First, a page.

A32 rest of the establishment charges are estimated with a little more care and applied knowledge, otherwise I am afraid that anyone who relies on your article will find in practice that his costs have been much exceeded and with sad results. PAUL SANSON. Sheffield, II.
[All the figures in the article to which you refer were based on facts, I entirely agree with you-that the two guineas mentioned is an inadequate fee, one which I could not consider, for one moment, accepting myself. The fact remains, however, that it was taken from the actual audited accounts of a haulage contractor.—S.T.R.] FIRESTONE BEAD-LOCK CLAIMS UPHELD I HAVE been reading Mr. P. G. Hugh's article, "The I Development of ' Run-flat ' Tyres," in your issue dated May 1,1, and I would like to clear up any misunderstanding over the editorial reference which you gave to the Firestone spring-type metal bead-lock in your issue for March 30.
The latter was patented by Firestone and Toledo Woodhead Springs, Ltd., and used for all ID-Day transport.
Without detracting in airy way from the work carried Out by Scarnmell Lorries, Ltd., the spring-type metal bead-lock must not be confused with the early pioneer work carried out by the Firestone, Goodyear, Dunlop, and India Companies in conjunction with the Mechanization Experimental Establishment at Farnborough (now known as the Wheeled Vehicle Experimental Establishment), which resulted in the development of the present R.F. or run-flat tyre—a successful combining of tyre knowledge and experience which is being overlooked in a series of advertisements now appearing under one tyre manufacturer's name.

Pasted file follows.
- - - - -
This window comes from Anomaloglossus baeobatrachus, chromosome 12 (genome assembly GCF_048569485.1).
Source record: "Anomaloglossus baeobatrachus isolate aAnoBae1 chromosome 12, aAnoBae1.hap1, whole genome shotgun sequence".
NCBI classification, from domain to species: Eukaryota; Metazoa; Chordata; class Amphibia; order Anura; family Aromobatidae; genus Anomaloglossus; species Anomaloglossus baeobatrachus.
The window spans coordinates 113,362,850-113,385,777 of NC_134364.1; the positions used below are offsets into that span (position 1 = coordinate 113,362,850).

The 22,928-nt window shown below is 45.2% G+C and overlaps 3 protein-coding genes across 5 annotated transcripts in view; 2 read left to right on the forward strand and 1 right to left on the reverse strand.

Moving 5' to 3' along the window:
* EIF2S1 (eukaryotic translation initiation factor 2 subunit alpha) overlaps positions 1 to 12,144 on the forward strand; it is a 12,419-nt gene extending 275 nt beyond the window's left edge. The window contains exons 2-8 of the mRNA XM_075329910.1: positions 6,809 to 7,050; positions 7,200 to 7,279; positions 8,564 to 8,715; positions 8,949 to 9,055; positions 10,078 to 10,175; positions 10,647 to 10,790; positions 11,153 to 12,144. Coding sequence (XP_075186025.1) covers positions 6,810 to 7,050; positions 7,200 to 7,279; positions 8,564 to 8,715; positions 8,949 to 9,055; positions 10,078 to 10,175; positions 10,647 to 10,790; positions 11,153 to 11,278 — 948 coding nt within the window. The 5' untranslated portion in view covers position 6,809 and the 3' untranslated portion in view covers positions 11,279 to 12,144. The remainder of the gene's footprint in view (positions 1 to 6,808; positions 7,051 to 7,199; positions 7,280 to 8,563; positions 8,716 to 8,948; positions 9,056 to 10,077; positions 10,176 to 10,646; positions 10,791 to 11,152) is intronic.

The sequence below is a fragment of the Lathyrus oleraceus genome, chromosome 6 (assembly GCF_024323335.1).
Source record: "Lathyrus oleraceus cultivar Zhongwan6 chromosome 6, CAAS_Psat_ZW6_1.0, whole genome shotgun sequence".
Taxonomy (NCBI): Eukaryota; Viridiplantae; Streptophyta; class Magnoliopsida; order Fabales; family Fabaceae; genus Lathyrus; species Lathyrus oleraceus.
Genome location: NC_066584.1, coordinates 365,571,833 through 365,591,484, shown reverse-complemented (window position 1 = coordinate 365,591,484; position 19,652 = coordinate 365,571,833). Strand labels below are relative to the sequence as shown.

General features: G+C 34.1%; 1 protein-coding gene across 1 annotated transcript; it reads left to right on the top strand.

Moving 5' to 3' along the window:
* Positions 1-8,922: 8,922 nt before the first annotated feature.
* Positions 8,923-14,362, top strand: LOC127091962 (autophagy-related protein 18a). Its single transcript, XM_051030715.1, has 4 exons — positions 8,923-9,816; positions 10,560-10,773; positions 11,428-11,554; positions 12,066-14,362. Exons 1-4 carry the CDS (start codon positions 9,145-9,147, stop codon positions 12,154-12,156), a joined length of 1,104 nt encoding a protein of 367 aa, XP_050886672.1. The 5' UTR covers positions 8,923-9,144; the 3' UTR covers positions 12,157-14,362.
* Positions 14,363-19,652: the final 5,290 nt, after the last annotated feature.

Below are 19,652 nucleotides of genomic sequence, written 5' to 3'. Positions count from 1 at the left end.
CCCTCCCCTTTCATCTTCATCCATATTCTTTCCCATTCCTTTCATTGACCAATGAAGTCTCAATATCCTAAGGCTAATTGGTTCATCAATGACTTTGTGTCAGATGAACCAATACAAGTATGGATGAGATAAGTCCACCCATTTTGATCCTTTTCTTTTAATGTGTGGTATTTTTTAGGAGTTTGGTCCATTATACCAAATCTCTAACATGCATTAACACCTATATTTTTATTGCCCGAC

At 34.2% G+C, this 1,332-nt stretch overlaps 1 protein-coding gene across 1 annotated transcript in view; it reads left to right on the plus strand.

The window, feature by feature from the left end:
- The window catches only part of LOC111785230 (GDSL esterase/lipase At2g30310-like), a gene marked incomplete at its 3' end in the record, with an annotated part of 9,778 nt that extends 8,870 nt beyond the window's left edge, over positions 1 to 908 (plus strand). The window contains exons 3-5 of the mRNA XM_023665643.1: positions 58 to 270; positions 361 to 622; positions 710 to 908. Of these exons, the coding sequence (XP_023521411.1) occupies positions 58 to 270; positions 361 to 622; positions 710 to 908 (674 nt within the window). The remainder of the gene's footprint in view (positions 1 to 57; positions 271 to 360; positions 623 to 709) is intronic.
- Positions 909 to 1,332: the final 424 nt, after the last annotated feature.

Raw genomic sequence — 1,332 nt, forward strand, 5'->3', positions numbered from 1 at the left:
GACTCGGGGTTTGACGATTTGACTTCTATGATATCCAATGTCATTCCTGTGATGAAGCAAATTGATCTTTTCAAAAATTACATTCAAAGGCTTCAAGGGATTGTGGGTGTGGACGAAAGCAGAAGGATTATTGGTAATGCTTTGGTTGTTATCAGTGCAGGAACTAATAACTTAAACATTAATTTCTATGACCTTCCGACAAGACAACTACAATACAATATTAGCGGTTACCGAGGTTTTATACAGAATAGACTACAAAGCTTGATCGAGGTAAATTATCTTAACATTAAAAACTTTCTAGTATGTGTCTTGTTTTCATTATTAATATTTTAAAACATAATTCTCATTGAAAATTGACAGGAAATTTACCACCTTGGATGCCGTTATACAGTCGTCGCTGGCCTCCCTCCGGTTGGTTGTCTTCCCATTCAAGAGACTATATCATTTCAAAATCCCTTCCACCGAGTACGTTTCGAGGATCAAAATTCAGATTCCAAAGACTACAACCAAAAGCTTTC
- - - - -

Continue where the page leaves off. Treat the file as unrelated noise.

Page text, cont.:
The spring-type metal bead-lock was originally developed by Firestone for two reasons ; — (1) To replace the heavy rubber spacer originally used with the early R.F. tyres, as illustrated in your article, and thus save the United Nations' rubber.
(2) To provide a metal bead spacer which would fit any make of tyre and overcome variations in bead widths.
We were, of, course, fully aware that the idea of a metal bead spacer was not new and that patent specifications exist wiaich are as old as tyres themselves, but no adaptable metal bead spacer had ever been successfully evolved. "
When invasion tests revealed the vital necessity of tyres on all types of transport and fighting vehicles operating at pressures as low as 10-15 lb. to obtain the necessary flotation to ,negotiate the beaches, the Higher Command saw immediately that the Firestone device was the answer to a mostalarming problem. With this bead lock all types and makes of tyre, quite apart from run-fiat. tyres, could be equipped without such changes as tubes, valves, and possibly wheels—a task that would otherwise have been necessary and would have prevented the United Nations from keeping to the date and time set for the invasion of the Continent.
• I therefore ask that this letter be published in ordei to dispel any possible belief that the original claimE made for the Firestone spring-type metal bead-lock well unfounded. C. H. M. BAKER.
(For Firestone Tyre and Rubber Co., Ltd.: Brentford.